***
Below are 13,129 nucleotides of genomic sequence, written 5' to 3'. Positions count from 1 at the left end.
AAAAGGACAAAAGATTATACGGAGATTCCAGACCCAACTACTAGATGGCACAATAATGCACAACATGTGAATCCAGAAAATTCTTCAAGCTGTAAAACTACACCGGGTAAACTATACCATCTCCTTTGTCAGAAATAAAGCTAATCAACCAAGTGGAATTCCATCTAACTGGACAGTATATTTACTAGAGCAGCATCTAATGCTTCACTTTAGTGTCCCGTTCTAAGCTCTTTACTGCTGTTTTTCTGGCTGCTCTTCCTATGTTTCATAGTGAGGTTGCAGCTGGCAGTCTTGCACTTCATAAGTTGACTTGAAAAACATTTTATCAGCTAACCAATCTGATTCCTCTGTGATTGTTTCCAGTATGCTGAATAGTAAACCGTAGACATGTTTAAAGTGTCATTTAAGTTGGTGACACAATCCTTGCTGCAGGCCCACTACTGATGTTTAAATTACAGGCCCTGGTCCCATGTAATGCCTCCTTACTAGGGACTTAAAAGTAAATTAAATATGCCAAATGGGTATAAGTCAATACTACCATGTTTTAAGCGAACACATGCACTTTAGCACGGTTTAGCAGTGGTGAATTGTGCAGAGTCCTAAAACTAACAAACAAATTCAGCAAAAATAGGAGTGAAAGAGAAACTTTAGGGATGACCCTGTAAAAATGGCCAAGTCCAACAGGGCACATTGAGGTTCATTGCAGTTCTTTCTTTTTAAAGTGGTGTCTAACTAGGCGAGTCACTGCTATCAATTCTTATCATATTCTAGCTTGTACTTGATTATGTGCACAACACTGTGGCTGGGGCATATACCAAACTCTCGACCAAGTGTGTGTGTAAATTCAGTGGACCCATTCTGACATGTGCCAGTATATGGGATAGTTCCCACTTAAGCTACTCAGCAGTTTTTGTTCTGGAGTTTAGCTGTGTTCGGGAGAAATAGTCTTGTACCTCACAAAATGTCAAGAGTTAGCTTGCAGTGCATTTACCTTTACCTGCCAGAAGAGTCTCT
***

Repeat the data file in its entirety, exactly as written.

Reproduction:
Below are 13,129 nucleotides of genomic sequence, written 5' to 3'. Positions count from 1 at the left end.
AAAAGGACAAAAGATTATACGGAGATTCCAGACCCAACTACTAGATGGCACAATAATGCACAACATGTGAATCCAGAAAATTCTTCAAGCTGTAAAACTACACCGGGTAAACTATACCATCTCCTTTGTCAGAAATAAAGCTAATCAACCAAGTGGAATTCCATCTAACTGGACAGTATATTTACTAGAGCAGCATCTAATGCTTCACTTTAGTGTCCCGTTCTAAGCTCTTTACTGCTGTTTTTCTGGCTGCTCTTCCTATGTTTCATAGTGAGGTTGCAGCTGGCAGTCTTGCACTTCATAAGTTGACTTGAAAAACATTTTATCAGCTAACCAATCTGATTCCTCTGTGATTGTTTCCAGTATGCTGAATAGTAAACCGTAGACATGTTTAAAGTGTCATTTAAGTTGGTGACACAATCCTTGCTGCAGGCCCACTACTGATGTTTAAATTACAGGCCCTGGTCCCATGTAATGCCTCCTTACTAGGGACTTAAAAGTAAATTAAATATGCCAAATGGGTATAAGTCAATACTACCATGTTTTAAGCGAACACATGCACTTTAGCACGGTTTAGCAGTGGTGAATTGTGCAGAGTCCTAAAACTAACAAACAAATTCAGCAAAAATAGGAGTGAAAGAGAAACTTTAGGGATGACCCTGTAAAAATGGCCAAGTCCAACAGGGCACATTGAGGTTCATTGCAGTTCTTTCTTTTTAAAGTGGTGTCTAACTAGGCGAGTCACTGCTATCAATTCTTATCATATTCTAGCTTGTACTTGATTATGTGCACAACACTGTGGCTGGGGCATATACCAAACTCTCGACCAAGTGTGTGTGTAAATTCAGTGGACCCATTCTGACATGTGCCAGTATATGGGATAGTTCCCACTTAAGCTACTCAGCAGTTTTTGTTCTGGAGTTTAGCTGTGTTCGGGAGAAATAGTCTTGTACCTCACAAAATGTCAAGAGTTAGCTTGCAGTGCATTTACCTTTACCTGCCAGAAGAGTCTCT